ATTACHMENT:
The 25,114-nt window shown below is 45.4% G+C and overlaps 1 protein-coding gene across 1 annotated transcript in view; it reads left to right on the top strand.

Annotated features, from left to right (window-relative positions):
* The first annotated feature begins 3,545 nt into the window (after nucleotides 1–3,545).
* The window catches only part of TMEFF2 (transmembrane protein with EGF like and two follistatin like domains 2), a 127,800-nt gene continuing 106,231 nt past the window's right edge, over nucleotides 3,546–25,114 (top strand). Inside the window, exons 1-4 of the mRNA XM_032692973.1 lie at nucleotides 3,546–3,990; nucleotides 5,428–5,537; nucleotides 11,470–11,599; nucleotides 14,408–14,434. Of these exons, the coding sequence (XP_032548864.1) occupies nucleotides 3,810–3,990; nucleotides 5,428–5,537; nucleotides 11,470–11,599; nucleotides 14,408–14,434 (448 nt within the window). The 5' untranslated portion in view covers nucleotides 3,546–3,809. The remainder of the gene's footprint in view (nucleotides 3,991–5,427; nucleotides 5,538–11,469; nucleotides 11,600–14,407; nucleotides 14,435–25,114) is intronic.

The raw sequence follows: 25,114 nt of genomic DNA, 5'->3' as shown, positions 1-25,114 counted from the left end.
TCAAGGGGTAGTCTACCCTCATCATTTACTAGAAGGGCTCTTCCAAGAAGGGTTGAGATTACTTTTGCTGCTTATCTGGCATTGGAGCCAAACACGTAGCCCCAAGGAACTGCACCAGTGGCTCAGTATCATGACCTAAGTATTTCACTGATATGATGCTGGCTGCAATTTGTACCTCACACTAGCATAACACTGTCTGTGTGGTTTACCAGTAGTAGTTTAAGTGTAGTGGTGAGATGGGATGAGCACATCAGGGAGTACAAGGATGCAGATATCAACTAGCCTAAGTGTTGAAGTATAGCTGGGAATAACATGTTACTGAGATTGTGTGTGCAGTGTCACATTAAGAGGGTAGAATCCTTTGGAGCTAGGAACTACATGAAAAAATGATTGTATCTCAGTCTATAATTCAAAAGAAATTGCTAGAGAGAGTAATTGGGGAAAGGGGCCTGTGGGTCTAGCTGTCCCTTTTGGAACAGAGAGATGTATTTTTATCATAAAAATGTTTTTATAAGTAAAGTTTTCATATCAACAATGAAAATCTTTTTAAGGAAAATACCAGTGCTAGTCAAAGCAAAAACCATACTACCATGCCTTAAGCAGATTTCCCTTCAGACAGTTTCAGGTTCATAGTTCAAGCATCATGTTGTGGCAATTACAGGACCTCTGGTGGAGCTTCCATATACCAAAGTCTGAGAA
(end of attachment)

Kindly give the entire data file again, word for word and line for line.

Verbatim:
The 25,114-nt window shown below is 45.4% G+C and overlaps 1 protein-coding gene across 1 annotated transcript in view; it reads left to right on the top strand.

Annotated features, from left to right (window-relative positions):
* The first annotated feature begins 3,545 nt into the window (after nucleotides 1–3,545).
* The window catches only part of TMEFF2 (transmembrane protein with EGF like and two follistatin like domains 2), a 127,800-nt gene continuing 106,231 nt past the window's right edge, over nucleotides 3,546–25,114 (top strand). Inside the window, exons 1-4 of the mRNA XM_032692973.1 lie at nucleotides 3,546–3,990; nucleotides 5,428–5,537; nucleotides 11,470–11,599; nucleotides 14,408–14,434. Of these exons, the coding sequence (XP_032548864.1) occupies nucleotides 3,810–3,990; nucleotides 5,428–5,537; nucleotides 11,470–11,599; nucleotides 14,408–14,434 (448 nt within the window). The 5' untranslated portion in view covers nucleotides 3,546–3,809. The remainder of the gene's footprint in view (nucleotides 3,991–5,427; nucleotides 5,538–11,469; nucleotides 11,600–14,407; nucleotides 14,435–25,114) is intronic.

The raw sequence follows: 25,114 nt of genomic DNA, 5'->3' as shown, positions 1-25,114 counted from the left end.
TCAAGGGGTAGTCTACCCTCATCATTTACTAGAAGGGCTCTTCCAAGAAGGGTTGAGATTACTTTTGCTGCTTATCTGGCATTGGAGCCAAACACGTAGCCCCAAGGAACTGCACCAGTGGCTCAGTATCATGACCTAAGTATTTCACTGATATGATGCTGGCTGCAATTTGTACCTCACACTAGCATAACACTGTCTGTGTGGTTTACCAGTAGTAGTTTAAGTGTAGTGGTGAGATGGGATGAGCACATCAGGGAGTACAAGGATGCAGATATCAACTAGCCTAAGTGTTGAAGTATAGCTGGGAATAACATGTTACTGAGATTGTGTGTGCAGTGTCACATTAAGAGGGTAGAATCCTTTGGAGCTAGGAACTACATGAAAAAATGATTGTATCTCAGTCTATAATTCAAAAGAAATTGCTAGAGAGAGTAATTGGGGAAAGGGGCCTGTGGGTCTAGCTGTCCCTTTTGGAACAGAGAGATGTATTTTTATCATAAAAATGTTTTTATAAGTAAAGTTTTCATATCAACAATGAAAATCTTTTTAAGGAAAATACCAGTGCTAGTCAAAGCAAAAACCATACTACCATGCCTTAAGCAGATTTCCCTTCAGACAGTTTCAGGTTCATAGTTCAAGCATCATGTTGTGGCAATTACAGGACCTCTGGTGGAGCTTCCATATACCAAAGTCTGAGAA